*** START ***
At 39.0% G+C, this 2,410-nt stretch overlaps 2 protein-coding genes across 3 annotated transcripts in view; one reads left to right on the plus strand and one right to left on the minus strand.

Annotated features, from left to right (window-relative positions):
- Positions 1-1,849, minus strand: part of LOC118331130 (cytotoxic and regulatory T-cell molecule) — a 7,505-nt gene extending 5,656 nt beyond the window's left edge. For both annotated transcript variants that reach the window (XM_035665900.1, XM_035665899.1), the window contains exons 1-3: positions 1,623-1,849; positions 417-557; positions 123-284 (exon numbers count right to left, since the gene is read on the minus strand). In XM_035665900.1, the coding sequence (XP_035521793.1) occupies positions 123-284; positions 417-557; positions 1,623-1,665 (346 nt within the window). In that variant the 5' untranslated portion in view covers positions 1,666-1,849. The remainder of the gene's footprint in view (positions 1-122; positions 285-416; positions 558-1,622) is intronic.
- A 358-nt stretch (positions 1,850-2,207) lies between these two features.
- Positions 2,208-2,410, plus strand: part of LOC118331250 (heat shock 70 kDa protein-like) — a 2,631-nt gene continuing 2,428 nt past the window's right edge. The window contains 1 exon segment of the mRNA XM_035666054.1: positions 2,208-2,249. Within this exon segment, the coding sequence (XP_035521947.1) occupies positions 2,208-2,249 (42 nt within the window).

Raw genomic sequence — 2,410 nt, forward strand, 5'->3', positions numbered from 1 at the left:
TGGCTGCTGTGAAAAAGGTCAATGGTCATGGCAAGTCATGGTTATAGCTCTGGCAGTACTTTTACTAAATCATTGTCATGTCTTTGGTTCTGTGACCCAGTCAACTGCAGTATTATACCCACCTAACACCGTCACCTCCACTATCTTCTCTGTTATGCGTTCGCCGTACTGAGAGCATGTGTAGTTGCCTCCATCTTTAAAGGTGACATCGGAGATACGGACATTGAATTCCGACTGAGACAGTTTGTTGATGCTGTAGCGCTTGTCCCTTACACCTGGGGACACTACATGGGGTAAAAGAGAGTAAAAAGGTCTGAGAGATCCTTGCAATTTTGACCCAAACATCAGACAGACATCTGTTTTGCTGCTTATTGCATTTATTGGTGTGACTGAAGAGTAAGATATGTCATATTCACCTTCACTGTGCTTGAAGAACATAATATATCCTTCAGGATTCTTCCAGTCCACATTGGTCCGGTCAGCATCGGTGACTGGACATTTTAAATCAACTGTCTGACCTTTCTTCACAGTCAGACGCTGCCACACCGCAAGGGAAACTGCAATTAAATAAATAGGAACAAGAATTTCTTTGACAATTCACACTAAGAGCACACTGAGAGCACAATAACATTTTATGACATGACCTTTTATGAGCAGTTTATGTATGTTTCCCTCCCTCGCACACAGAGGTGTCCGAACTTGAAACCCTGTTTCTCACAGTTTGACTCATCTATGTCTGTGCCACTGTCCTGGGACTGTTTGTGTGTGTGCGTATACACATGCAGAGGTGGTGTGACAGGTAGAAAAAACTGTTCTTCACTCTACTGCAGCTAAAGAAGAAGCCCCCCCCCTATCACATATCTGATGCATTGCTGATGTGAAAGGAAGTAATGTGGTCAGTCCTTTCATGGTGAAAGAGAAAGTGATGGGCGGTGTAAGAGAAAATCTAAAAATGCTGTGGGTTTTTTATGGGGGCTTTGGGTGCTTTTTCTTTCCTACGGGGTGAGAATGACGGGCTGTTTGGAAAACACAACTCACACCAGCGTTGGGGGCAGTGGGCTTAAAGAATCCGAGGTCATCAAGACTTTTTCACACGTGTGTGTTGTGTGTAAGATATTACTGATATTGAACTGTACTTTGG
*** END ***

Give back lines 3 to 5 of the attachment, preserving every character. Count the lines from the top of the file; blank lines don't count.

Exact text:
- Positions 1-1,849, minus strand: part of LOC118331130 (cytotoxic and regulatory T-cell molecule) — a 7,505-nt gene extending 5,656 nt beyond the window's left edge. For both annotated transcript variants that reach the window (XM_035665900.1, XM_035665899.1), the window contains exons 1-3: positions 1,623-1,849; positions 417-557; positions 123-284 (exon numbers count right to left, since the gene is read on the minus strand). In XM_035665900.1, the coding sequence (XP_035521793.1) occupies positions 123-284; positions 417-557; positions 1,623-1,665 (346 nt within the window). In that variant the 5' untranslated portion in view covers positions 1,666-1,849. The remainder of the gene's footprint in view (positions 1-122; positions 285-416; positions 558-1,622) is intronic.
- A 358-nt stretch (positions 1,850-2,207) lies between these two features.
- Positions 2,208-2,410, plus strand: part of LOC118331250 (heat shock 70 kDa protein-like) — a 2,631-nt gene continuing 2,428 nt past the window's right edge. The window contains 1 exon segment of the mRNA XM_035666054.1: positions 2,208-2,249. Within this exon segment, the coding sequence (XP_035521947.1) occupies positions 2,208-2,249 (42 nt within the window).